Press Release
September 27, 2008

'Malacanang deliberately delaying endorsement of RP membership to International Criminal Court'-Kiko
"If they have nothing to hide, they have nothing to fear!"

Senate Majority Leader and judicial reform advocate Kiko Pangilinan today criticized the Executive's delay in endorsing the country's membership to the International Criminal Court (ICC) as "a deliberate, political move."

"Malacañang has been sitting on this since 2001. There is no other reason for such a setback. Filipinos urgently need this ratified especially since the Judiciary's integrity is being questioned. The Senate's hands are tied until the document is sent to us. The problem is: How long will we wait? More problematic is if we are waiting in vain. Halatang halatang sinasadya na nila ito. Halos walong taon na nilang inuupuan ang dokumento, na malamang ay inaamag na sa ngayon. Is the filing system in Malacañang so bad that documents remain buried this long?" Kiko asked.

The ICC was established in 2002 through an international treaty dubbed the Rome Statute. It was drafted in July of 1998 with the participation of the Philippines. Described as "a court of last resort," the ICC has jurisdiction over serious international crimes such as genocide, crimes against humanity and war crimes. Its importance lies in its ability to complement and support national judicial systems more particularly when criminal proceedings (due to various influences) prevent the punishment of the guilty. The ICC is also mandated to take over when the national judicial system collapses.

Although former President Joseph Estrada signed the treaty in December of 2000, the Philippines is not considered an official State Party to the ICC since the document still has to be ratified by the Senate. Over the years, interest groups have urged President Gloria Macapagal-Arroyo to submit the document to the Legislative Branch. Some speculate that her hesitance stems from the United States' decision not to join the ICC.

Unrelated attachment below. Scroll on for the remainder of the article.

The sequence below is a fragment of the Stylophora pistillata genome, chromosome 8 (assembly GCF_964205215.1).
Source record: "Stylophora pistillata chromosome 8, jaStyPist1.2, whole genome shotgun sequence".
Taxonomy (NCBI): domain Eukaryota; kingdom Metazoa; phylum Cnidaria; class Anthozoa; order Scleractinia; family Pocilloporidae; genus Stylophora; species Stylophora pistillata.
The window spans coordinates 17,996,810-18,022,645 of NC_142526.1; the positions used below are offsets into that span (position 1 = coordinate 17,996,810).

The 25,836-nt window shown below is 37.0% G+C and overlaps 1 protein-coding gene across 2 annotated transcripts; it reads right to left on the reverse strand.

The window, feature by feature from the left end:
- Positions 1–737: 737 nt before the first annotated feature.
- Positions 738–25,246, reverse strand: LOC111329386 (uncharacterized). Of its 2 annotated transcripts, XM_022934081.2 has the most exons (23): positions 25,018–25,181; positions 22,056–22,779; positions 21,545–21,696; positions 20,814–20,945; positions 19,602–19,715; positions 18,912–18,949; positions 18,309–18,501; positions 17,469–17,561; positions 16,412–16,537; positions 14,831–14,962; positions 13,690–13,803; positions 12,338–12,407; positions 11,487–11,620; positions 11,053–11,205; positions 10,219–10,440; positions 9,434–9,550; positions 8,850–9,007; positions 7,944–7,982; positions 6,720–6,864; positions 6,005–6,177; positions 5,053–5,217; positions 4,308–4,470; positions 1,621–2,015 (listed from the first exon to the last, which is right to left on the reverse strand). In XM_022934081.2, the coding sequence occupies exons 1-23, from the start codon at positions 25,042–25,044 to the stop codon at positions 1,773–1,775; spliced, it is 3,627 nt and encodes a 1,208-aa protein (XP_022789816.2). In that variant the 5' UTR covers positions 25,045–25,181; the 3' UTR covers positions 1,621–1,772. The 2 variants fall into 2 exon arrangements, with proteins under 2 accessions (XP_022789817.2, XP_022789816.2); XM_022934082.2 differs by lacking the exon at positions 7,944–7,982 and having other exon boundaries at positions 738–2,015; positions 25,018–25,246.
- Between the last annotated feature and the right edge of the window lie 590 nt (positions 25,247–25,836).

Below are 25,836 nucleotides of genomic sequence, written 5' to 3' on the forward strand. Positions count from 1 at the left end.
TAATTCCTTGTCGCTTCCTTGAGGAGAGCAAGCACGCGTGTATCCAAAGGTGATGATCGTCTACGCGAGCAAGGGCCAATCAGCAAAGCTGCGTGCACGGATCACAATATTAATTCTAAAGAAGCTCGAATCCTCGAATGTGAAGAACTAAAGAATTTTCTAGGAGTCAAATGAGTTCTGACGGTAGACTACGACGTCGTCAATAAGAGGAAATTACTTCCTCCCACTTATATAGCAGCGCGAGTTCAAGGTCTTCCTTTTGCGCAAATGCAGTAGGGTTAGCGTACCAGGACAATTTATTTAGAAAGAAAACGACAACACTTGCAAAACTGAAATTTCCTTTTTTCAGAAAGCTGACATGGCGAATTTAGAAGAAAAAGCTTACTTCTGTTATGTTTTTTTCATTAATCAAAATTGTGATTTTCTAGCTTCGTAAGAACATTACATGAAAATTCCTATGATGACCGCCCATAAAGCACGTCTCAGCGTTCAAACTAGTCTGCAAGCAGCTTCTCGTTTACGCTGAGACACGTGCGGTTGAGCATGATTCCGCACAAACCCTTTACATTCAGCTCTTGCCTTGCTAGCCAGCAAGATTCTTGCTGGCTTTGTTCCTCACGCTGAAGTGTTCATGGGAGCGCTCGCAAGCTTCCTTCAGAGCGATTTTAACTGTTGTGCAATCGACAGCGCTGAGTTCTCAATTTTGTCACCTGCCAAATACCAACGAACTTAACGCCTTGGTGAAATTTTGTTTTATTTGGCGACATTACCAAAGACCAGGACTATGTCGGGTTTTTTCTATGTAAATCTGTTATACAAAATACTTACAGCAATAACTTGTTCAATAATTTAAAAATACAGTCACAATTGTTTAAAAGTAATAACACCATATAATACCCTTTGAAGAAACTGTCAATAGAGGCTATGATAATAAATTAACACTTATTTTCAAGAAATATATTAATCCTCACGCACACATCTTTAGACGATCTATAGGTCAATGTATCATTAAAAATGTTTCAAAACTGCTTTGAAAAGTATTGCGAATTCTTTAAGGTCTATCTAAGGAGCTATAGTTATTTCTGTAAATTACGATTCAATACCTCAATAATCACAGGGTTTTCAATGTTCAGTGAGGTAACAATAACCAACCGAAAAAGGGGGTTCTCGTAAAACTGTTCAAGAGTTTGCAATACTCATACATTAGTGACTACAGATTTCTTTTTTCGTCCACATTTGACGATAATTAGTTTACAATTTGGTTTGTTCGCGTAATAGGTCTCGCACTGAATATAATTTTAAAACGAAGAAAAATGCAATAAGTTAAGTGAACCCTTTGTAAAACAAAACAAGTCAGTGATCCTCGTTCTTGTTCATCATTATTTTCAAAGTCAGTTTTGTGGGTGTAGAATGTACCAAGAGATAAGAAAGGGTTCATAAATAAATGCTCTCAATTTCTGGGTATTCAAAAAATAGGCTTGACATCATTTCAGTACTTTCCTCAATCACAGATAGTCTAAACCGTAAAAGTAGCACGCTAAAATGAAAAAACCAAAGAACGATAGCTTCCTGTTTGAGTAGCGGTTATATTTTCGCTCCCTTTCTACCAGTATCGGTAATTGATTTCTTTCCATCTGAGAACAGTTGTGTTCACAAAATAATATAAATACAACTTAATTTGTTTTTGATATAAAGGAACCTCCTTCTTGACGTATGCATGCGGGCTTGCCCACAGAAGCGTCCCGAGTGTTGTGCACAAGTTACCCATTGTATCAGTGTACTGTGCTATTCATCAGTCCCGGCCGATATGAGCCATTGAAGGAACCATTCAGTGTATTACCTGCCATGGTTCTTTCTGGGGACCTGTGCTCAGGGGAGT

Leila de Lima, chairperson of the Commission on Human Rights, cited crimes related to ongoing hostilities in Mindanao as well as extra-judicial killings as primary reasons for the urgency to push for ICC membership. An alarming number of media practitioners, political activists and human rights defenders have been mercilessly killed or have mysteriously gone missing under the Arroyo Administration. Cases have remained unresolved amid speculations of government and military involvement.

"The ratification of the Rome Statute will result in the automatic incorporation and application of international laws. In other words, it will answer the lack of local laws, provisions, procedure and even venues for the apprehension, prosecution and punishment of those responsible for extra-judicial killings. This may just well be Malacanang's saving grace," Kiko emphasized.

News reports have pegged the number of activists and journalists killed since Arroyo assumed power in 2001 above 800. The government has consistently denied claims of human rights groups that it is tolerating the killings. However, amid the disturbing increase in the number of extrajudicial killings in the Philippines last year, the United Nations conducted an investigation and came up with a report that essentially blamed the government, particularly the Armed Forces of the Philippines, for the killing of activists and for "systematically hunting down" journalists and leaders of organizations critical of the government and the military.

"The chilling effect created by these unabated assaults on activists and journalists is not just an attack on the people's right to free speech but is also a blow on our rule of law and democracy. The authorities and the entire justice system need to step up their efforts fast to curb this unacceptable state of human rights in the country. Ano nga ba talaga ang pumipigil kay Pangulong Arroyo na ipasa sa Senado ang Rome Statute? Until the President endorses it, the public will keep making warranted or unwarranted assumptions about her motives to seemingly delay the ratification of the treaty. All it takes is for one order from her to stop this issue from getting worse. Give the people what they need�the power to be heard not only by local courts but also by an independent, international body that can dispense justice" Kiko said.

"If the government has nothing to hide, then it has nothing to fear," Kiko concluded.

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